This is a term used to describe the position of a pitcher's throwing arm as he picks up the ball during the cocking phase of a pitch.
In the Inverted L, the pitcher picks up his throwing elbow leaving his hand and the ball below his elbow. In this position, the elbow does not move above the shoulder. The throwing arm resembles an upside-down 'L', so this position is called an inverted 'L'.
See also: Inverted W.
- Pitch Movement, Part IV: Tunnel Vision
- June 25, 2020
- Scouting Grades: Power
- June 22, 2020
- Pitch Movement, Part III: The River of Seams
- April 2, 2020
- Pitch Movement, Part II: Sweet Seams (Are Made of This)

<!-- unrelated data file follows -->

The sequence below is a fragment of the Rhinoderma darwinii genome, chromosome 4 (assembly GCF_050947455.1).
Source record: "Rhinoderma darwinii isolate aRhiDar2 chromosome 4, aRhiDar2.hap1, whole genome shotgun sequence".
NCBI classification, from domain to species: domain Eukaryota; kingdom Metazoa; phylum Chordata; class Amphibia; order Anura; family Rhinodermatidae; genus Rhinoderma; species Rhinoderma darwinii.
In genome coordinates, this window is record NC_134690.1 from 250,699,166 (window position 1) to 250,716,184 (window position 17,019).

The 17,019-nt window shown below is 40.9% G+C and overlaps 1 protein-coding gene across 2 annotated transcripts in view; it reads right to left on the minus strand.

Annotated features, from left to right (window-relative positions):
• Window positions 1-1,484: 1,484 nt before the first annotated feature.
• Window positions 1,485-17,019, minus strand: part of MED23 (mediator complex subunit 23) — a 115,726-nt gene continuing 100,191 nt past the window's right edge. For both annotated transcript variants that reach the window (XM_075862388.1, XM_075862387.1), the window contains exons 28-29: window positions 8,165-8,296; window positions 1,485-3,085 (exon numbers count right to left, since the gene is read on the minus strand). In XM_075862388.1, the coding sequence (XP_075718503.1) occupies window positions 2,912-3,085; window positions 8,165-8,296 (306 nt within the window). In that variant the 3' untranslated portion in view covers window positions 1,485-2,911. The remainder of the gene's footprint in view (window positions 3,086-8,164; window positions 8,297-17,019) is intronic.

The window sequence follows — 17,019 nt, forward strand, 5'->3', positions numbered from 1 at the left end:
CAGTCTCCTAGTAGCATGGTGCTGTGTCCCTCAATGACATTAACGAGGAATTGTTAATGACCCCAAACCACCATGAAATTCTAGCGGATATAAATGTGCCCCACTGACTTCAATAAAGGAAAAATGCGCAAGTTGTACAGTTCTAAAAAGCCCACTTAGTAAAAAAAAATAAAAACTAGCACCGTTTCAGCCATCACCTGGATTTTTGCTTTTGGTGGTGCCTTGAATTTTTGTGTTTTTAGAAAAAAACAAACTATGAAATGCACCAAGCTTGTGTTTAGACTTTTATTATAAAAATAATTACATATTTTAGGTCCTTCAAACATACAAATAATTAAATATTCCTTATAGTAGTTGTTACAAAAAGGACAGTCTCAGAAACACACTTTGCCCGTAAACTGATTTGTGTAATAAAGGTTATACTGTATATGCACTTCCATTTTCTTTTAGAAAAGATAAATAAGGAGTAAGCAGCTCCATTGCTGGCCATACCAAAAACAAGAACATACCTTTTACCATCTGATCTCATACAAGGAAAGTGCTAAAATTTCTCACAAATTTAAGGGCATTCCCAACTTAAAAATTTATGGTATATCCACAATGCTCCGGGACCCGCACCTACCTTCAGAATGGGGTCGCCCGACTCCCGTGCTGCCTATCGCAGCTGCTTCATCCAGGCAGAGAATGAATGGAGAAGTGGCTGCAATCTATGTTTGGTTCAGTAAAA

- March 15, 2020
- Pitch Movement, Part I: You Spin Me Round (Like a Baseball)
- February 28, 2020
- Scouting Grades: Speed
- February 20, 2020
- Still Learning 11 Years Later
- February 5, 2020
- Is it really supported by science?
- February 8, 2017
- To athletes seeking "exposure"
- February 1, 2017
- Discovering the Intent to Throw Hard
- January 25, 2017
- [posts archive]